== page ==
The vet will then examine the horse outside whilst stood on a level surface to ensure that the horse's weight is distributed evenly and that it stands straight. The vet will examine the horse all over to check the eyes, nostrils, lymph glands, muscular development, spine and limbs and also to check for wounds, swellings, growths, scars, heat, etc.  Once the vet has checked the horse over thoroughly the vet will proceed to stage 2 of the vetting.

Stage 2

During stage 2 the vet will view the horse at walk on a firm, flat surface to check that the horse shows regularity, suppleness and shows no sign of pain when moving.  The vet will then require that the horse is trotted up on a flat, hard surface viewing the horse from behind, in front and from the side. The vet will look for regular, straight movement without restriction or any indication of lameness or pain.

The vet will also view the horse being turned and moved backwards to further assess the movement of the limbs and will carry out a flexion test - where each limb is lifted and held for a period of time before being released with the horse immediately being trotted and the vet views whether there is any abnormality in movement as a result of this flexion. The flexion test can be useful in assessing the seriousness of problems already identified and can also expose lameness problems not otherwise found. However, flexion tests can cause lameness in sound horses if applied too vigorously and so any doubt over the results of this part of the test should be discussed fully with the vet once vetting is completed as some unsoundness after a flexion test may not necessarily mean the horse will not be suitable for the intended use.

Stage 3

During stage 3 the vet will watch the horse carrying out strenuous exercise in order to note the horse's respiration and heart rate. If the horse is unbroken then exercise will be carried out on the lunge or the horse will be loose schooled, otherwise the horse will normally be ridden. The horse will be required to walk, trot and canter with the vet listening for abnormal sounds and at the end of the exercise the vet will examine the heart and lungs.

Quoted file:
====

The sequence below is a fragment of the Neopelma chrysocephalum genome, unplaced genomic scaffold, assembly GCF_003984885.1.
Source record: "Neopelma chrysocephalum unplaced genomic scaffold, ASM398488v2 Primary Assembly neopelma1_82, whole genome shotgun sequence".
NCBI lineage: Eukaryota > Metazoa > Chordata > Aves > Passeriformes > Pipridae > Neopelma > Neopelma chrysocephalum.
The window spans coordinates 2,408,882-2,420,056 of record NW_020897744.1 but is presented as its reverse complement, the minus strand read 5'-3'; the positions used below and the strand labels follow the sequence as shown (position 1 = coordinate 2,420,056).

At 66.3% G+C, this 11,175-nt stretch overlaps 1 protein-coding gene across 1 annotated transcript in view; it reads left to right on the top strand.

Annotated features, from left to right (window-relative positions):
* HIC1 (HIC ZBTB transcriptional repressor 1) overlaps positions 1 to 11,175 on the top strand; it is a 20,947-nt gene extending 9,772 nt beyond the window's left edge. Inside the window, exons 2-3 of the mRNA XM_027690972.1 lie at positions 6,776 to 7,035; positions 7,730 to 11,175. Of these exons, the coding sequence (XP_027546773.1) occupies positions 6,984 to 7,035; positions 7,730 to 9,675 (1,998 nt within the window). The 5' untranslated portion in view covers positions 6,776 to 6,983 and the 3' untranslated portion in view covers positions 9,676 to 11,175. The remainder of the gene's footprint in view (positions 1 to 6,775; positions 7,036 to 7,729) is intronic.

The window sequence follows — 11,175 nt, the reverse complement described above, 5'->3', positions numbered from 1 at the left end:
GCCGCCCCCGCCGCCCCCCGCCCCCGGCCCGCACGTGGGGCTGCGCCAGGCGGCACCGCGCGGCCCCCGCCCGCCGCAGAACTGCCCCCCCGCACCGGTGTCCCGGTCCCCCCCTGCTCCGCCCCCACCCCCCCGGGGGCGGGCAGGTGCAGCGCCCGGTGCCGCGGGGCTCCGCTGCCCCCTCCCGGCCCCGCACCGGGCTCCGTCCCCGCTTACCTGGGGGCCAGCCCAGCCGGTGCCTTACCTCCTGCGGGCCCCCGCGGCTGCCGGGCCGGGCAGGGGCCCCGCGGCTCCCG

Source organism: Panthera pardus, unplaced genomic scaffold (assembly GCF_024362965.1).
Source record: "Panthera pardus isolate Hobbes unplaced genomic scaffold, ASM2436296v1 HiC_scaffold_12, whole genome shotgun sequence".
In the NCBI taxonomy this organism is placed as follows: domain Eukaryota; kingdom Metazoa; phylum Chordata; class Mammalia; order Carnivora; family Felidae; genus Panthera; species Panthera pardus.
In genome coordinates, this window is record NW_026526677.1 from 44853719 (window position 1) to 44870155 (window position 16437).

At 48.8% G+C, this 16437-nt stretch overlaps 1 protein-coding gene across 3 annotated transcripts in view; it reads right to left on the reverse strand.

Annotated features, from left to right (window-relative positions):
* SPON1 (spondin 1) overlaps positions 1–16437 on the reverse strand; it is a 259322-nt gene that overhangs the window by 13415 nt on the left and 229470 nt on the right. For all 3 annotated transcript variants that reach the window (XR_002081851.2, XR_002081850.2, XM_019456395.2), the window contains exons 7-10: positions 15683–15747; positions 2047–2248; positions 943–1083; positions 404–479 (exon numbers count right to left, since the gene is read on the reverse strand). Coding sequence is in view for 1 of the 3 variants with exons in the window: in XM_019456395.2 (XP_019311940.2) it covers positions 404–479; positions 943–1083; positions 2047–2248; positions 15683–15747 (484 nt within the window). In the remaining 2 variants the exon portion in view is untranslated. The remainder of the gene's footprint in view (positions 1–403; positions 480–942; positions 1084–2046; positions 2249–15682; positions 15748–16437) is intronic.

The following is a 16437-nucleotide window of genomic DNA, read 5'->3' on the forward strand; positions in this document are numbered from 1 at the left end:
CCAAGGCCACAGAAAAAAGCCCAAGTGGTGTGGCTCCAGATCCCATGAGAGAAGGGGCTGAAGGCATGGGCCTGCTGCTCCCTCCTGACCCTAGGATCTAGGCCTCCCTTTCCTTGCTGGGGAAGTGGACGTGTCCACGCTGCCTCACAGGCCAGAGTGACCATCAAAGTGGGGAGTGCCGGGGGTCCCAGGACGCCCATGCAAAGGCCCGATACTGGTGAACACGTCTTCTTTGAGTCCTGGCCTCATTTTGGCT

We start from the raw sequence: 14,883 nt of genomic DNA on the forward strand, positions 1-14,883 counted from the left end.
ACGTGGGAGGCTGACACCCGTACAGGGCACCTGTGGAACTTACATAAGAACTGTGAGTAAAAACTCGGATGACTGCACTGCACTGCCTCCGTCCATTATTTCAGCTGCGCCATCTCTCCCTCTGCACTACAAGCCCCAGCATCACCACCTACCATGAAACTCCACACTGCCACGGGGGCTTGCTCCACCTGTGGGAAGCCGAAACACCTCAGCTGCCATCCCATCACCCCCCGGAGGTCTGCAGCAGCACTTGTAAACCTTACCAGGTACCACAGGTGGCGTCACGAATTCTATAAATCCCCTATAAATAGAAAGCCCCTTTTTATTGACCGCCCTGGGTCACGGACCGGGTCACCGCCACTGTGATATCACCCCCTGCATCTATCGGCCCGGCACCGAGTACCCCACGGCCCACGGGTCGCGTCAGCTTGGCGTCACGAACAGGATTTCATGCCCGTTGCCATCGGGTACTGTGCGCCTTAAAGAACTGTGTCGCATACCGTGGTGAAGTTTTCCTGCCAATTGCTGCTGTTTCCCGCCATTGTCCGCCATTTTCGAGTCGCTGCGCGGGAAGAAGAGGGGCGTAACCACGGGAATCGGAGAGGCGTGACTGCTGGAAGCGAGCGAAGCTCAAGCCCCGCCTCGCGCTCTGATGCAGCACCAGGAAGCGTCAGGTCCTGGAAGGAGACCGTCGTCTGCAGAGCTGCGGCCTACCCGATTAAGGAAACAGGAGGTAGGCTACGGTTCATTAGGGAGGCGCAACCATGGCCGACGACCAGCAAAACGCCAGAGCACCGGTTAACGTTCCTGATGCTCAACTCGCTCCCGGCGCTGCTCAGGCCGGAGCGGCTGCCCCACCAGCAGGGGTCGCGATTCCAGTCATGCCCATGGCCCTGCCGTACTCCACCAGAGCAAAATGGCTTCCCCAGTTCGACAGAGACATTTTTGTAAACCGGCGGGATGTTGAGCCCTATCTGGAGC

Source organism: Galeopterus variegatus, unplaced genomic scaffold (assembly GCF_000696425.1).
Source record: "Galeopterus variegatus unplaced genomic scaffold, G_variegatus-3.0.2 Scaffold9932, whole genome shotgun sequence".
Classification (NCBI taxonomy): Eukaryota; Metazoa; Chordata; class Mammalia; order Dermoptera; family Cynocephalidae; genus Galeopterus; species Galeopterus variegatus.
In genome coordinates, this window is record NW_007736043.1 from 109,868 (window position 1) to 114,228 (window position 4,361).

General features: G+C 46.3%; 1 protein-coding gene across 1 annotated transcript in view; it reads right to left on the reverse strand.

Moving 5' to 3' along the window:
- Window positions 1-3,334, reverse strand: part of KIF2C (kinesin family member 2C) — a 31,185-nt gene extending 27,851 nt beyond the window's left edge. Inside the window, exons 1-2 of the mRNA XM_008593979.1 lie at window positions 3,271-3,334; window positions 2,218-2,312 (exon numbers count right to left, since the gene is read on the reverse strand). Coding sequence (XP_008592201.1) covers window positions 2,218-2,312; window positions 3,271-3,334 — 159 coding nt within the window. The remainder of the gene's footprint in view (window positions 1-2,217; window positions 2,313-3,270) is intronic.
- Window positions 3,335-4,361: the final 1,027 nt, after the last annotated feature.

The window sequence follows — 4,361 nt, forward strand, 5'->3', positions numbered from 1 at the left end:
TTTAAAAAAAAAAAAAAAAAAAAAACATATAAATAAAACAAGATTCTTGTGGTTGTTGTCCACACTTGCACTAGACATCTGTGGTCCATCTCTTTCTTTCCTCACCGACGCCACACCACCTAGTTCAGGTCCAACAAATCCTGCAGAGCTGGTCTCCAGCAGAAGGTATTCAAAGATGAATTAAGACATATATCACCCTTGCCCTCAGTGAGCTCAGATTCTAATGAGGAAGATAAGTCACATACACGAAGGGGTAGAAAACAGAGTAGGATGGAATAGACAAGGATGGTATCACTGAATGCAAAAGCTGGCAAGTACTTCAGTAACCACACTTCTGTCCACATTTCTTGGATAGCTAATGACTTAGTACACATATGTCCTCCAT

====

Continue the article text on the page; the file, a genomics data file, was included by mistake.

Stage 4

For stage 4 of the vetting the horse will be rested for up to 30 minutes and the heart and lungs will be examined again and blood samples taken.

Stage 5

During stage 5 the horse will be trotted up again in order to note that it continues to move soundly and shows no signs of stiffness after completing stage 3.

Once the vetting is complete the vet will fill out the necessary documentation and either "pass" or "fail" the horse. The results will record any abnormalities and signs of ill-health and will record their significance based on the use the horse is intended for. In some cases there may be areas in which a problem or potential problem has been identified. However, if the horse is particularly desirable it may be that further tests may be beneficial to establish the seriousness of the problem identified and whether they can easily be treated before deciding whether to buy the horse or not.

It is not the responsibility of the vet to make the decision as to whether to purchase the horse or not, but to provide a professional opinion of the health of the horse with the intended use borne in mind. If there is any doubt as to the suitability of the horse for its intended purpose based on its health it is important to discuss these fully with the vet so that an informed decision on whether to purchase the horse or not can be made.